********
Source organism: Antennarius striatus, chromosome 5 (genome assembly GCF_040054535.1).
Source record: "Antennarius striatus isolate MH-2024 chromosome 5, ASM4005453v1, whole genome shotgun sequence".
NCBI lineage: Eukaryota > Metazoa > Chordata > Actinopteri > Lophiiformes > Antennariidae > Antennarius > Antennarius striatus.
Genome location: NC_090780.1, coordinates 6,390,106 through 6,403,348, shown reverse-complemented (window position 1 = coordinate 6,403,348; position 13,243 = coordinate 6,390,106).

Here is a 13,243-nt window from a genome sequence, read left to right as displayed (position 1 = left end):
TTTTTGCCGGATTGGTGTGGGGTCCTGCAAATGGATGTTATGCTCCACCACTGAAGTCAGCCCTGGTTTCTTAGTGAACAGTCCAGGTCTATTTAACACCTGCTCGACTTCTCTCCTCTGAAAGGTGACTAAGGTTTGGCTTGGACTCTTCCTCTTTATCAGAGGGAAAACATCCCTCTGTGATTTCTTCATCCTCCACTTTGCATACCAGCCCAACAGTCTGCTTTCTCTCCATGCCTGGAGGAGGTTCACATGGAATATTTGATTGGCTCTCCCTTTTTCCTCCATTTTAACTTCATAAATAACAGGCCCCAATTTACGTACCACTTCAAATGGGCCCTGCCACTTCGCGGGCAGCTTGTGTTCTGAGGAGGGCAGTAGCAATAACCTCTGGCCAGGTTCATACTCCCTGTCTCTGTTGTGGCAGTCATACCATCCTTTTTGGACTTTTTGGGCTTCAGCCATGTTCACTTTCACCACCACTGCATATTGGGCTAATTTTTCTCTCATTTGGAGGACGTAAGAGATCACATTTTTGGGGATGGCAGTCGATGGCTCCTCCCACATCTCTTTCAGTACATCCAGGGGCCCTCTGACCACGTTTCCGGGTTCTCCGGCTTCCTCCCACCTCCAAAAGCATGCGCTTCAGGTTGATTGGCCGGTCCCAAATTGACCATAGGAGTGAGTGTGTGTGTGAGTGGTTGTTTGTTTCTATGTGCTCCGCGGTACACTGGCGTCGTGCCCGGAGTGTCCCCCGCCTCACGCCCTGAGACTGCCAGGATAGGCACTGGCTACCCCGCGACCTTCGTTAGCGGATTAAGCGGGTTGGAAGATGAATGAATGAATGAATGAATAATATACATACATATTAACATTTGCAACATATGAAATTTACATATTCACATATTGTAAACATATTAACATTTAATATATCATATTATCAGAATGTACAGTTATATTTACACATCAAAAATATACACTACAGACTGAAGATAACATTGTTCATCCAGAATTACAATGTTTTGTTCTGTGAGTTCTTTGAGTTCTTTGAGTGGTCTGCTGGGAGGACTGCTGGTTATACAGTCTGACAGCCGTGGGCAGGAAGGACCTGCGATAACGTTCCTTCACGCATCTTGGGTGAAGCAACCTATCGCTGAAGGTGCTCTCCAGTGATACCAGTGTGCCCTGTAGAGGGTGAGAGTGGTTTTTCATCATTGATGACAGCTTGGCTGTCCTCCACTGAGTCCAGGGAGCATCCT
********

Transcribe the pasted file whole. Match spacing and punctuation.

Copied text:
Source organism: Antennarius striatus, chromosome 5 (genome assembly GCF_040054535.1).
Source record: "Antennarius striatus isolate MH-2024 chromosome 5, ASM4005453v1, whole genome shotgun sequence".
NCBI lineage: Eukaryota > Metazoa > Chordata > Actinopteri > Lophiiformes > Antennariidae > Antennarius > Antennarius striatus.
Genome location: NC_090780.1, coordinates 6,390,106 through 6,403,348, shown reverse-complemented (window position 1 = coordinate 6,403,348; position 13,243 = coordinate 6,390,106).

Here is a 13,243-nt window from a genome sequence, read left to right as displayed (position 1 = left end):
TTTTTGCCGGATTGGTGTGGGGTCCTGCAAATGGATGTTATGCTCCACCACTGAAGTCAGCCCTGGTTTCTTAGTGAACAGTCCAGGTCTATTTAACACCTGCTCGACTTCTCTCCTCTGAAAGGTGACTAAGGTTTGGCTTGGACTCTTCCTCTTTATCAGAGGGAAAACATCCCTCTGTGATTTCTTCATCCTCCACTTTGCATACCAGCCCAACAGTCTGCTTTCTCTCCATGCCTGGAGGAGGTTCACATGGAATATTTGATTGGCTCTCCCTTTTTCCTCCATTTTAACTTCATAAATAACAGGCCCCAATTTACGTACCACTTCAAATGGGCCCTGCCACTTCGCGGGCAGCTTGTGTTCTGAGGAGGGCAGTAGCAATAACCTCTGGCCAGGTTCATACTCCCTGTCTCTGTTGTGGCAGTCATACCATCCTTTTTGGACTTTTTGGGCTTCAGCCATGTTCACTTTCACCACCACTGCATATTGGGCTAATTTTTCTCTCATTTGGAGGACGTAAGAGATCACATTTTTGGGGATGGCAGTCGATGGCTCCTCCCACATCTCTTTCAGTACATCCAGGGGCCCTCTGACCACGTTTCCGGGTTCTCCGGCTTCCTCCCACCTCCAAAAGCATGCGCTTCAGGTTGATTGGCCGGTCCCAAATTGACCATAGGAGTGAGTGTGTGTGTGAGTGGTTGTTTGTTTCTATGTGCTCCGCGGTACACTGGCGTCGTGCCCGGAGTGTCCCCCGCCTCACGCCCTGAGACTGCCAGGATAGGCACTGGCTACCCCGCGACCTTCGTTAGCGGATTAAGCGGGTTGGAAGATGAATGAATGAATGAATGAATAATATACATACATATTAACATTTGCAACATATGAAATTTACATATTCACATATTGTAAACATATTAACATTTAATATATCATATTATCAGAATGTACAGTTATATTTACACATCAAAAATATACACTACAGACTGAAGATAACATTGTTCATCCAGAATTACAATGTTTTGTTCTGTGAGTTCTTTGAGTTCTTTGAGTGGTCTGCTGGGAGGACTGCTGGTTATACAGTCTGACAGCCGTGGGCAGGAAGGACCTGCGATAACGTTCCTTCACGCATCTTGGGTGAAGCAACCTATCGCTGAAGGTGCTCTCCAGTGATACCAGTGTGCCCTGTAGAGGGTGAGAGTGGTTTTTCATCATTGATGACAGCTTGGCTGTCCTCCACTGAGTCCAGGGAGCATCCT